Finalytiq's drawdown tool gets funding to crack America

Finalytiq's drawdown tool gets funding to crack America

A software created by a used to predict the success of retirement strategies has received seed funding from a group of prominent investors.

Abraham Okusanya, founder of financial services consultancy to advisers Finalytiq, said he now plans to boost his growth strategy for the software, called Timeline, after being backed by the likes of former adviser, turned fintech-investor Jason Butler, who will also join the firm as a non-executive director.

Founded in April 2017 in response to the pension freedoms, Timeline uses empirical research, asset class returns, inflation and mortality data to assess how a retirement strategy might fare under various market conditions.

In particular it looks at sustainable withdrawal rates set within retirees’ drawdown plans.

Other backers for the project include former Interactive Investor CEO Adam Seale, who will take on the position of non-executive chairman of the software company. 

Former CEO of Willis International, Tim Wright, and US-based financial planner Michael Kitces will also join Timeline’s advisory board, specifically to help shape the firm’s growth strategy in the US and the UK.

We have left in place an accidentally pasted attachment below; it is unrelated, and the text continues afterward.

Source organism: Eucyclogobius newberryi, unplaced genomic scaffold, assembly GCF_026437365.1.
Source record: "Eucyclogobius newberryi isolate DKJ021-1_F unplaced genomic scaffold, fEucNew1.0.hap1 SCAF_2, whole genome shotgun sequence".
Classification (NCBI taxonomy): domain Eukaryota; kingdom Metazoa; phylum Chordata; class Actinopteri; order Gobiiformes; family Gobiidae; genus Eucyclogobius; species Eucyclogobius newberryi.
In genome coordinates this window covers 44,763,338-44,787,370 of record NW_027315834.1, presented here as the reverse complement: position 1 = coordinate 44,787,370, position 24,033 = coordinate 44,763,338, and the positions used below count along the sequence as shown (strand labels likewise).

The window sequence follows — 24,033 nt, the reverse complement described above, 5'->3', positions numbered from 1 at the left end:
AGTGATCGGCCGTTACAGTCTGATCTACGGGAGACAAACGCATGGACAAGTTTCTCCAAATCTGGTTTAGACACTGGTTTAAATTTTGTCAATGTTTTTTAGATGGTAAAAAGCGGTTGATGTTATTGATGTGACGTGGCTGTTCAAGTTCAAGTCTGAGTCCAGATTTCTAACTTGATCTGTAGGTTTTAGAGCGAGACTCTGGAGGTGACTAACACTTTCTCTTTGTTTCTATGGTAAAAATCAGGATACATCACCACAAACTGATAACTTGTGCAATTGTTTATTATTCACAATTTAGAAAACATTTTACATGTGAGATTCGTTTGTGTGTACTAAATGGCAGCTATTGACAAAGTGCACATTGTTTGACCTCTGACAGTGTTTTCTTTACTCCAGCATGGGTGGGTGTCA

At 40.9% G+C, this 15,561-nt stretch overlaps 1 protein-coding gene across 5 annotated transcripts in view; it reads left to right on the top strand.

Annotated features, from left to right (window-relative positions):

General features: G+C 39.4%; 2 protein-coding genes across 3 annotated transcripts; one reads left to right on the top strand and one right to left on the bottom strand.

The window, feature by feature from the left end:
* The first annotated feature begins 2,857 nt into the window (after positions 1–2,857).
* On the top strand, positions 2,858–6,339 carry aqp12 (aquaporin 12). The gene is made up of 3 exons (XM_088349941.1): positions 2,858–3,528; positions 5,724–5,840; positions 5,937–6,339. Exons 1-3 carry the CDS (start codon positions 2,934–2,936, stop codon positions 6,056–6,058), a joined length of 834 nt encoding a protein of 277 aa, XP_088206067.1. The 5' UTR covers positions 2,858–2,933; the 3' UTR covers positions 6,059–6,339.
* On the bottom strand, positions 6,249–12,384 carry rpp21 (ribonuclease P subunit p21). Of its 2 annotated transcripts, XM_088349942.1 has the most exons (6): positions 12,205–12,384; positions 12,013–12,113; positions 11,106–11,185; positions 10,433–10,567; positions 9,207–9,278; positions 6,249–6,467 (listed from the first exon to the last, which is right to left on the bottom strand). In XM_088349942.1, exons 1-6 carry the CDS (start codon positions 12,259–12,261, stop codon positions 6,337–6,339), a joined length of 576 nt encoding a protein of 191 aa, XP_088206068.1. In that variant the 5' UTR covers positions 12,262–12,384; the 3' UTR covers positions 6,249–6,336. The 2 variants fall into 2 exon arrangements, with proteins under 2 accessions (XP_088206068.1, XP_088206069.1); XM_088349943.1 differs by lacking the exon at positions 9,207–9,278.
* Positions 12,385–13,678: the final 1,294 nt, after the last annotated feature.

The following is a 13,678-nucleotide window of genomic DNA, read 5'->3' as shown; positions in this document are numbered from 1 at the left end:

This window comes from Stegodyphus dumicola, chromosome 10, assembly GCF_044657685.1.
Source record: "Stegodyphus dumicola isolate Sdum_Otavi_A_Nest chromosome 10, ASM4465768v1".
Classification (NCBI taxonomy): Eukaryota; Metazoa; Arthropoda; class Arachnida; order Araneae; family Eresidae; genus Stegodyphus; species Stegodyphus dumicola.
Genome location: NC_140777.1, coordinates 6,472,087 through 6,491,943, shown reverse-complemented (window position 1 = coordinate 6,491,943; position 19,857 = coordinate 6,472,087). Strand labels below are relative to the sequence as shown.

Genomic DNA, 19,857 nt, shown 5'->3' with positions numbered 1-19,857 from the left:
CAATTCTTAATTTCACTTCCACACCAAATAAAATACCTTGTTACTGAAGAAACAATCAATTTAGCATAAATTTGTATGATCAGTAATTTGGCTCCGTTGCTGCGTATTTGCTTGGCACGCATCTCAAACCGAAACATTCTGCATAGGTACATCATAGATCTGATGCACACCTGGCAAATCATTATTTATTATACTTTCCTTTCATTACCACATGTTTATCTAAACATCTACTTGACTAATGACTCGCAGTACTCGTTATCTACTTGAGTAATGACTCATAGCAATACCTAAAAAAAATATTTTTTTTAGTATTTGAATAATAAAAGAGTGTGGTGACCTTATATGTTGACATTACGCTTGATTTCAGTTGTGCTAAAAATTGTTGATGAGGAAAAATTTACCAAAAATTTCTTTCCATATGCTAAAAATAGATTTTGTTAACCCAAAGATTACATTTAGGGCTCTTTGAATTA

Mr Kitces said: “It’s been nearly 25 years since Bill Bengen first published research suggesting that a ‘safe’ withdrawal rate can be evaluated by looking at historical worst-case-scenario analyses.

“Yet ironically, despite the popularity of the approach, it is still not possible to illustrate such scenarios in any financial planning software on the market today. 

‘Timeline fills a long-overdue void in the adviser marketplace.” 

Timeline CEO Abraham Okusanya said the finding was a momentous development for the firm.

“We are incredibly excited by the opportunity to take Timeline to more advisers in the UK and the US. This capital and the invaluable guidance of our advisory board will enable us to do that much faster,’ he said.

Drawdown has become a mainstream issue following the government’s pension reform in 2015, with more and more savers opting for the retirement strategies over annuities.

But there are concerns people may not be able to judge how much money they need for their retirement without the help of an adviser and could be running out of money in later life.

While Timeline is not for use by the general public, it will add to the armoury of financial advisers seeking to help people in this field.

Mr Butler, who also invested in adviser tech start-up Advicefront, said: “I’m extremely pleased to be investing in Timeline because it helps professional advisers answer the serious question ‘Will your money last your lifetime’. 

“While there are several cashflow planning tools on the market, none have the academic foundation, functionality and user interface of Timeline.”